Improve Your Credit Score - Credit Score Checklist

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Improve Your Credit Score – Credit Score Checklist

Improve your credit score

So many Canadians tackle credit blind with no idea the precise factors that go into a credit score, and therefore what needs to be done to improve your credit score. Surely if you pay your bills  that will be enough to get it growing. Without researching how to build credit for ourselves, we just follow what little we learned growing up. Outdated and desperately insufficient knowledge at best that helps us get precisely nowhere.

When you need to improve your credit score quickly, it truly helps to ditch your mom and dad’s method and really understand what goes into the calculation that makes up your score. So, for those of you who don’t really have any idea what makes up your credit score, here’s a handy list of factors to keep in mind as you work to increase your score:

What is your payment history like and can you improve it?

The vast majority of your score is going to come from your personal payment habits. Do you pay your bills on time, to both creditors and your utilities? Have you ever had anything go to collections? Do you pay the minimum payment? Do you pay more than that? If there is a way you can improve on these habits, do it. Part of this is going to be how much you pay vs. how much your minimum payment is. If you can throw more than your minimum payment at your debts each month, on time, you’re going to have this factor - the most important one - covered.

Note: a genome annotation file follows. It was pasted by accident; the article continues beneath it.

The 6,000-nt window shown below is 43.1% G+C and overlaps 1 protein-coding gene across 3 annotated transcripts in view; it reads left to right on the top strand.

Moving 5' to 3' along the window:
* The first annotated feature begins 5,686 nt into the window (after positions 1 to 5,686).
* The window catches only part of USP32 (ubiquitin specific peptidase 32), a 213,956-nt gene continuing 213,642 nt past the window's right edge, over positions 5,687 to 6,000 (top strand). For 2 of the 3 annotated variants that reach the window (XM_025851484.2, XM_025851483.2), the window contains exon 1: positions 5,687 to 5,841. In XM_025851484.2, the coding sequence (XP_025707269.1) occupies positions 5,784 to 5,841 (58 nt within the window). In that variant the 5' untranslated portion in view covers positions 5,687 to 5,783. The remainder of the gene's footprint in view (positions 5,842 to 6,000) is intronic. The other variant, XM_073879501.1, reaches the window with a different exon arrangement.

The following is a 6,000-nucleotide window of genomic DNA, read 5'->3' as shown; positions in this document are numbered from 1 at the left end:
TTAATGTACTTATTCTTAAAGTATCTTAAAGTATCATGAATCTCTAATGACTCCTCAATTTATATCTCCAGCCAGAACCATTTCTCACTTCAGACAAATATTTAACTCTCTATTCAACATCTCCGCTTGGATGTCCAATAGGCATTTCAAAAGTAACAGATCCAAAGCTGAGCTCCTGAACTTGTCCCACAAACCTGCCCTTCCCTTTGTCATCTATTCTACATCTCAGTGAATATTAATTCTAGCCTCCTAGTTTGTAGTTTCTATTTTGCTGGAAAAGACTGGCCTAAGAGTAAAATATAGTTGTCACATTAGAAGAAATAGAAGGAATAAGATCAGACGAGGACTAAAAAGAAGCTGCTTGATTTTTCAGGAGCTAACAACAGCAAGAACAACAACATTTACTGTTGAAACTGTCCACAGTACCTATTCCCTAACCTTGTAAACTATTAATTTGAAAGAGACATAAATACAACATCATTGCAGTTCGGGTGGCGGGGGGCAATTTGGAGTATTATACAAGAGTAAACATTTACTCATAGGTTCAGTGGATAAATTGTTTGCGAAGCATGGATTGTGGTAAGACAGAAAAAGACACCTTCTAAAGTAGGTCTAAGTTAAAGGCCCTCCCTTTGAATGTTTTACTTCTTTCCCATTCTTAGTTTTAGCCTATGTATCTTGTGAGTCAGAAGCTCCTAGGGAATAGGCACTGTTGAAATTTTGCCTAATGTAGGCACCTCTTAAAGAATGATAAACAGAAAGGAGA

Is your usage percentage too high and can you bring it down to below 30%?

Your credit usage percentage is how much of your total credit you have in use. For instance, if you have two credit cards with a $5,000 limit and a line of credit with a $10,000 limit, your total credit is $20,000. If you owe, in total, $5,000 across all of these three credit products, your usage percentage is 25%. Many people face a dropping credit score because their usage is out of hand. If you can bring your usage down to below 30%, it will improve your credit score.

Have you applied for too much credit lately and had a lot of inquiries to your credit report?

When considering credit usage percentage, you might get the idea that obtaining more credit will lower your percentage. Increasing your total credit does lower your usage, however, applying for credit in multiple places can raise some red flags on your credit report. What it looks like to potential lenders is that you’re desperate for cash and not the sort of person they want to be lending money to. If you apply for credit, space each application out by a few months to avoid losing points on your credit score.

How long have you had your credit?

If you’ve only just begun to use credit in the past few months, you’re not going to have had enough time to build a decent credit score. Lenders want to see a lengthy pattern of paying what you owe on time. This can make patience a true virtue when you’re trying to improve your credit score after a bankruptcy or a consumer proposal. Like all important things, it’s going to take time, hard work, and discipline to get back to where you were.

What mix of credit products do you have?

If all you have is one credit card to report good payment habits to a credit bureau, you’re not going to have enough to build a really good score. You need to mix it up a little - this shows lenders that you can handle multiple creditors at once. Consider a line of credit or a loan to mix in with your credit card in good standing.

If you’ve got all of these factors covered, it really just comes down to a waiting game. Wait and see your credit improve over time.

If you want to make sure it happens even faster, consider a credit building program - the low risk, high reward route to an excellent credit score.


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